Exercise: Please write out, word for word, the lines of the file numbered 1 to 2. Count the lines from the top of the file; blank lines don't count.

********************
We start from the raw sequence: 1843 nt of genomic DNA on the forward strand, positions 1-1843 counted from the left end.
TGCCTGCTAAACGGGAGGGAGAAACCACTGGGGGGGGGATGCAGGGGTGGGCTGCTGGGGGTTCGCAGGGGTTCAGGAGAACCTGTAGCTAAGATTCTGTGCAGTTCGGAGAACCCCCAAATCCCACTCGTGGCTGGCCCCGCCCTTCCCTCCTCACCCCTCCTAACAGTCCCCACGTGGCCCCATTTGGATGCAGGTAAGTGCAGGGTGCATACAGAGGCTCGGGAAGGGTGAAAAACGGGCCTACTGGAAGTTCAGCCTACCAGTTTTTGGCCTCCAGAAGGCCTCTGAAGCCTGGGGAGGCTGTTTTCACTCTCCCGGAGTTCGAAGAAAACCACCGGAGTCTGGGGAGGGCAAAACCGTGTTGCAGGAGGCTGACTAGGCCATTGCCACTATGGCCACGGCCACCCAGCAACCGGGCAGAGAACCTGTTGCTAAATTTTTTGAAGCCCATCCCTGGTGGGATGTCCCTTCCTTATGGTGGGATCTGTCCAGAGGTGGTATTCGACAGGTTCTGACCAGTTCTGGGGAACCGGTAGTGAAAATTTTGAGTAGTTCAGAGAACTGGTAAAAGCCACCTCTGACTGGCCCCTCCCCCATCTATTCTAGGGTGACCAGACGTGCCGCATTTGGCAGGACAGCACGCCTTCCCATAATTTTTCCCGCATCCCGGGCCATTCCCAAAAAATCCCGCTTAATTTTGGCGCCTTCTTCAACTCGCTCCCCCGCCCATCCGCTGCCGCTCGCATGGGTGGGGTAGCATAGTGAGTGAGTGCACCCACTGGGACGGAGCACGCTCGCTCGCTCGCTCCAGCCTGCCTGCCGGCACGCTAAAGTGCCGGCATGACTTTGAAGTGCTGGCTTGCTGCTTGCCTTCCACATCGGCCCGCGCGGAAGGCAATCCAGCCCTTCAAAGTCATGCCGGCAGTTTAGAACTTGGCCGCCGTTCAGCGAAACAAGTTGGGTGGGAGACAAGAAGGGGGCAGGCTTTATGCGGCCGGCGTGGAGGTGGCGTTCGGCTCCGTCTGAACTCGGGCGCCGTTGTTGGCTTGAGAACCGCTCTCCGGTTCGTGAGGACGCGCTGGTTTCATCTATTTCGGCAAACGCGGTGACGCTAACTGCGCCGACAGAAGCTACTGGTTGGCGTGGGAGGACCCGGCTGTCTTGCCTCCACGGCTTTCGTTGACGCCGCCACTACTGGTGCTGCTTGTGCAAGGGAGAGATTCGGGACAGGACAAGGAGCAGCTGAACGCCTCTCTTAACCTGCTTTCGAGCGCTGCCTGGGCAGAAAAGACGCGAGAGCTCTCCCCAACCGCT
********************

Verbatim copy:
We start from the raw sequence: 1843 nt of genomic DNA on the forward strand, positions 1-1843 counted from the left end.
TGCCTGCTAAACGGGAGGGAGAAACCACTGGGGGGGGGATGCAGGGGTGGGCTGCTGGGGGTTCGCAGGGGTTCAGGAGAACCTGTAGCTAAGATTCTGTGCAGTTCGGAGAACCCCCAAATCCCACTCGTGGCTGGCCCCGCCCTTCCCTCCTCACCCCTCCTAACAGTCCCCACGTGGCCCCATTTGGATGCAGGTAAGTGCAGGGTGCATACAGAGGCTCGGGAAGGGTGAAAAACGGGCCTACTGGAAGTTCAGCCTACCAGTTTTTGGCCTCCAGAAGGCCTCTGAAGCCTGGGGAGGCTGTTTTCACTCTCCCGGAGTTCGAAGAAAACCACCGGAGTCTGGGGAGGGCAAAACCGTGTTGCAGGAGGCTGACTAGGCCATTGCCACTATGGCCACGGCCACCCAGCAACCGGGCAGAGAACCTGTTGCTAAATTTTTTGAAGCCCATCCCTGGTGGGATGTCCCTTCCTTATGGTGGGATCTGTCCAGAGGTGGTATTCGACAGGTTCTGACCAGTTCTGGGGAACCGGTAGTGAAAATTTTGAGTAGTTCAGAGAACTGGTAAAAGCCACCTCTGACTGGCCCCTCCCCCATCTATTCTAGGGTGACCAGACGTGCCGCATTTGGCAGGACAGCACGCCTTCCCATAATTTTTCCCGCATCCCGGGCCATTCCCAAAAAATCCCGCTTAATTTTGGCGCCTTCTTCAACTCGCTCCCCCGCCCATCCGCTGCCGCTCGCATGGGTGGGGTAGCATAGTGAGTGAGTGCACCCACTGGGACGGAGCACGCTCGCTCGCTCGCTCCAGCCTGCCTGCCGGCACGCTAAAGTGCCGGCATGACTTTGAAGTGCTGGCTTGCTGCTTGCCTTCCACATCGGCCCGCGCGGAAGGCAATCCAGCCCTTCAAAGTCATGCCGGCAGTTTAGAACTTGGCCGCCGTTCAGCGAAACAAGTTGGGTGGGAGACAAGAAGGGGGCAGGCTTTATGCGGCCGGCGTGGAGGTGGCGTTCGGCTCCGTCTGAACTCGGGCGCCGTTGTTGGCTTGAGAACCGCTCTCCGGTTCGTGAGGACGCGCTGGTTTCATCTATTTCGGCAAACGCGGTGACGCTAACTGCGCCGACAGAAGCTACTGGTTGGCGTGGGAGGACCCGGCTGTCTTGCCTCCACGGCTTTCGTTGACGCCGCCACTACTGGTGCTGCTTGTGCAAGGGAGAGATTCGGGACAGGACAAGGAGCAGCTGAACGCCTCTCTTAACCTGCTTTCGAGCGCTGCCTGGGCAGAAAAGACGCGAGAGCTCTCCCCAACCGCT